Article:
"Steps to an Ecology for the Networks" The article will move from theoretical tools coming chiefly from philosophy, arts and ecology in order to research the condition of today’s man in relation to data and infrastructural networks, which are growing in complexity and which he - paradoxically? - experiences by means of interfaces that are growing in simplicity and in ‘symmetry’ . If ‘Anthropocene’ is a widely recognized and accepted word for those who study today’s world, not enough attention is dedicated to researching models for interactive artifacts different from the user-centered one, which produces experiences that are only apparently ‘personalized’ while instead they are becoming more and more conformed, also because they can be technically reproduced , as Norbert Wiener suggested by taking into the cybernetic context Benjamin’s famous essay. The focus will be on those experiences putting the subject in relation to networks and taking place especially in interfaces (for personal computers, for mobile devices, etc.). For this purpose, key concepts such as those of ‘subject’, of ‘identity’ and of ‘individual’ will be employed, with specific references to their definitions in Deleuze and Guattari’s two volumes on Capitalism and Schizophrenia (and maybe even more in Guattari’s Caosmose), in Gilbert Simondon, in Roberto Esposito and in the New Materialism. As regards the models describing the complexity of networks, of digital data systems and of interaction, the main references will be found in Luciana Parisi, Matthew Fuller, Alexander Galloway and Branden Hookway. After having synthesized a model which attempts to represent the contemporary human condition ‘in the network’, there will be offered strategies and examples that can induce a critical thinking for the man/user ‘in/of the network’, in order to make him/her aware of his/her ‘subjection’ and to promote strategies of liberation. For example Giorgio Agamben, starting from the concept of ‘dispositif’ in Foucault and in Deleuze, and bringing it into the context of the ‘sacred’ which permeates all of his philosophy, suggests that today’s man needs to ‘desecrate’ the dispositifs or devices that subject him, which can begin with becoming aware of their nature and of the possibilities they offer beyond those they are sold for. Great part of the - usually anonymous - hacking practices can be considered as desecrations, for example when they turn tools originally designed to control into ways and contexts different from the original, as in the case of the mosquito ringtones . New critical tools are thus joining those related to the category of the uncanny : rather than making the subject reflect (also literally) upon her/his relation to objects and to her/his counterparts, these new tools re-position her/him in the world on the same plane as the animal, the vegetal, the mineral and - more and more often - the digital kingdom. Examples of this attitude can be found in Reza Negarestani’s Cyclonopedia (2008), by now widely recognized as one of the most influent books for contemporary philosophy and arts, and in Pierre Huyghe’s exhibition (2013-14) at the Centre Pompidou in Paris: there, the visitor wandered in a welcoming and yet self-concluded ecosystem, deprived of any hierarchy and populated by minerals, plants, animals (a dog, bees), videos, videogames and human performers (almost indifferent to visitors), forced to question her/his role in that complex and in part incomprehensible system of relations.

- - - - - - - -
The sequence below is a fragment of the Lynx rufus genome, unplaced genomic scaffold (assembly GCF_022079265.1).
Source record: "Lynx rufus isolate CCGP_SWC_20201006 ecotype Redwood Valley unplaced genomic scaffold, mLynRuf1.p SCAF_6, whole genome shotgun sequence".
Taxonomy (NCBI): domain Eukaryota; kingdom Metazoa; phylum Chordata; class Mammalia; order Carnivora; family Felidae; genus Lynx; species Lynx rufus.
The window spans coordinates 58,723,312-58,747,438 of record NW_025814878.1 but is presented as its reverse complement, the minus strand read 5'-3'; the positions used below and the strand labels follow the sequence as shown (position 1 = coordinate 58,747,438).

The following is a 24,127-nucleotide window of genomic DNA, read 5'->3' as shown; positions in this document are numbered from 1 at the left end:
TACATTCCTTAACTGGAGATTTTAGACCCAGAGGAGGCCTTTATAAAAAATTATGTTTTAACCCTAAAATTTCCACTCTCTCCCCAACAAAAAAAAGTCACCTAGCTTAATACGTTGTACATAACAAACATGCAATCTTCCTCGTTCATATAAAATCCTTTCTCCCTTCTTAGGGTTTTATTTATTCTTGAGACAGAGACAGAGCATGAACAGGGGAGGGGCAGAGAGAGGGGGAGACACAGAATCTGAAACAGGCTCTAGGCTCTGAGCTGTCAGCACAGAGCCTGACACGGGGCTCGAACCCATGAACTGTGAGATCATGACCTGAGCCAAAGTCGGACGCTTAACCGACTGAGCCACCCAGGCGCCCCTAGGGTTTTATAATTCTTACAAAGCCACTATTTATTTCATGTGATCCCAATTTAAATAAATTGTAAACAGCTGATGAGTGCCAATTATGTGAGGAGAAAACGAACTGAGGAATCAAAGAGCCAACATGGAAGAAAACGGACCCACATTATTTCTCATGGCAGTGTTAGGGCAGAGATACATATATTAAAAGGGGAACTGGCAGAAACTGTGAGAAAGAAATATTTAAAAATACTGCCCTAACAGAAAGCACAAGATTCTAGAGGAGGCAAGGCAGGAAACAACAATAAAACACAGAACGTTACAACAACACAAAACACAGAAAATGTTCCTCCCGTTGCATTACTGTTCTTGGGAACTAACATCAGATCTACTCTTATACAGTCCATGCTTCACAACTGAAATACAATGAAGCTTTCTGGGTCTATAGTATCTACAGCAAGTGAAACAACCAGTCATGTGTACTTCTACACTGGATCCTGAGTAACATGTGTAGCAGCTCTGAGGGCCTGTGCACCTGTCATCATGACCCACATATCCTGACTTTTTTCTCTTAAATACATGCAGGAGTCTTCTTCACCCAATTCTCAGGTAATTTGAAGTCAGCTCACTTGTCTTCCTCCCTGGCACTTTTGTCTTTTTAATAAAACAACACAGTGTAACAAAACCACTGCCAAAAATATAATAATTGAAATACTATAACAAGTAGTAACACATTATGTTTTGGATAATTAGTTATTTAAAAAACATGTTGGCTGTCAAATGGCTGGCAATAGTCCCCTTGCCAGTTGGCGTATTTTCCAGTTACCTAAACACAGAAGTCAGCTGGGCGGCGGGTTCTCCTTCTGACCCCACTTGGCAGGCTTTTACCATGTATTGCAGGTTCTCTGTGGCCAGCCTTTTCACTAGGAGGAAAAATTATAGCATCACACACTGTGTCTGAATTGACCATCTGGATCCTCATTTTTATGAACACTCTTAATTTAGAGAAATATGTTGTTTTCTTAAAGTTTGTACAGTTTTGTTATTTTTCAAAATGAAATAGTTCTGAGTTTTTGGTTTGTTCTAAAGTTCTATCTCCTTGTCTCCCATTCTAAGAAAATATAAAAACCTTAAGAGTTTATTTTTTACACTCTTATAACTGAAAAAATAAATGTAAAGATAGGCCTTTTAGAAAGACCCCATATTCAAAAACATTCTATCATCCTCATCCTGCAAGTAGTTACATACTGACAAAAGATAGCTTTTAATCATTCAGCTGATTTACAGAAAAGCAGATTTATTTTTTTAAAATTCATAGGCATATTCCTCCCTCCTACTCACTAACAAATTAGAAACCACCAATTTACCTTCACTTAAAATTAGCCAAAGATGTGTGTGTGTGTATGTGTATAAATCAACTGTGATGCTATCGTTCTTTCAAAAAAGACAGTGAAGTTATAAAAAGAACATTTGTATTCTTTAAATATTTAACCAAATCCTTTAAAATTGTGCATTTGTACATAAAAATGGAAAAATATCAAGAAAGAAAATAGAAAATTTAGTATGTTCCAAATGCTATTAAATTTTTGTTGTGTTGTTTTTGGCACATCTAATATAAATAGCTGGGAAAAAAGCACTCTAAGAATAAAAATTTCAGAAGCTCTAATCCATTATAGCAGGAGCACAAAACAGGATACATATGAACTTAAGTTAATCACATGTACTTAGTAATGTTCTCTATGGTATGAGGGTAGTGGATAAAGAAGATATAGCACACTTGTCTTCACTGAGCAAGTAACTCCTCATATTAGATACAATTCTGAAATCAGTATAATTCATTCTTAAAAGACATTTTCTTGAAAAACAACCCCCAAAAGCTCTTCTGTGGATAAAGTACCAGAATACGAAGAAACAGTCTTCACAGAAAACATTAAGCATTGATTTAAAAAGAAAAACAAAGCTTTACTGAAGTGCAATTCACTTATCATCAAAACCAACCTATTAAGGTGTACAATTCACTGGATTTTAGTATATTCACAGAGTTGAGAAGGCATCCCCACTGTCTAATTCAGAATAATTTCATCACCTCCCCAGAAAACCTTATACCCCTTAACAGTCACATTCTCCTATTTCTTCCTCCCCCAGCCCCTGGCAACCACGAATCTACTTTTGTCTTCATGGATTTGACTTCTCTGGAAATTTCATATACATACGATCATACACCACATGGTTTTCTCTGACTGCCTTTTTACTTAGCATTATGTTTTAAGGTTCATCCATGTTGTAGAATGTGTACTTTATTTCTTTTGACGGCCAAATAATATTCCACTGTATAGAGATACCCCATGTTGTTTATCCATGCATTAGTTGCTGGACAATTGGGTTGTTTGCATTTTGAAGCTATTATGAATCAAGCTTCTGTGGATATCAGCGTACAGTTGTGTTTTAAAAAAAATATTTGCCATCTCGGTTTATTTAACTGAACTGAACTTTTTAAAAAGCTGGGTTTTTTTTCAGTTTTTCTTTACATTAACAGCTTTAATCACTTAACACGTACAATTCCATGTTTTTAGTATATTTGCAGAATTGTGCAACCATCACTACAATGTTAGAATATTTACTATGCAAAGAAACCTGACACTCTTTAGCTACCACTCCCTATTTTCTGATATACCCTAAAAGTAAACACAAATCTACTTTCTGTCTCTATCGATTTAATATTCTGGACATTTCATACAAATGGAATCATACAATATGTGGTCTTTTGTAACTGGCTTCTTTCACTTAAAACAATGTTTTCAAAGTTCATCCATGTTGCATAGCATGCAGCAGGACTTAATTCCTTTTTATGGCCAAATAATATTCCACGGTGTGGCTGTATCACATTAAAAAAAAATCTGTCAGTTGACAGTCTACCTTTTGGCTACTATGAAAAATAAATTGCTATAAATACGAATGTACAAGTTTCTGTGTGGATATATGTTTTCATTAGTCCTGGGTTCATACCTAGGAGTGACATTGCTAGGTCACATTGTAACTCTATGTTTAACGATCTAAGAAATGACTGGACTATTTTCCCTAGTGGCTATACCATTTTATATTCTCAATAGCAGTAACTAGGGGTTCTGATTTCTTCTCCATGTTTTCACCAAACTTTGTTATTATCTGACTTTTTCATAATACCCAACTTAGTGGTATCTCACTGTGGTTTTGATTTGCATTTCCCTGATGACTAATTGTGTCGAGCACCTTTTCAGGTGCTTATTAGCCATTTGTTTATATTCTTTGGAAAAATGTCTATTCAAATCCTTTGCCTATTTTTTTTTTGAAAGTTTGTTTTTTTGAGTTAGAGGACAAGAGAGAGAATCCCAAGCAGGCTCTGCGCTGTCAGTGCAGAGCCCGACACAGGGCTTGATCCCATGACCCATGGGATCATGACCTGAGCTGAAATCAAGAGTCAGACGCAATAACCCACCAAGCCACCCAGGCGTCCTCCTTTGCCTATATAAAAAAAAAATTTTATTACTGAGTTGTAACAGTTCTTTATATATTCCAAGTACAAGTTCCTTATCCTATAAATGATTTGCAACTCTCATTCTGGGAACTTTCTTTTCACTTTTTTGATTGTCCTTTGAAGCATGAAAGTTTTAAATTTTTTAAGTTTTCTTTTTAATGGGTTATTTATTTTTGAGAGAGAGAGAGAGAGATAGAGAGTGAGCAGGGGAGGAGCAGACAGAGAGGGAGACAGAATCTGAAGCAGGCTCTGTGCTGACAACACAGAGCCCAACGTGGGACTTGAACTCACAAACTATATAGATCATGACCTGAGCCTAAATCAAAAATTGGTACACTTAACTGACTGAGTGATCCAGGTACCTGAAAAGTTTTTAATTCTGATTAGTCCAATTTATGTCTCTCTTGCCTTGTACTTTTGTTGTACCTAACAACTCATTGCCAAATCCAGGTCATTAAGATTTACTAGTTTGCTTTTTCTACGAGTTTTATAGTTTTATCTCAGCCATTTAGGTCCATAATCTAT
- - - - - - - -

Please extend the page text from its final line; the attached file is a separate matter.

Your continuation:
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Utilizza questo identificativo per citare o creare un link a questo documento: https://hdl.handle.net/11578/263674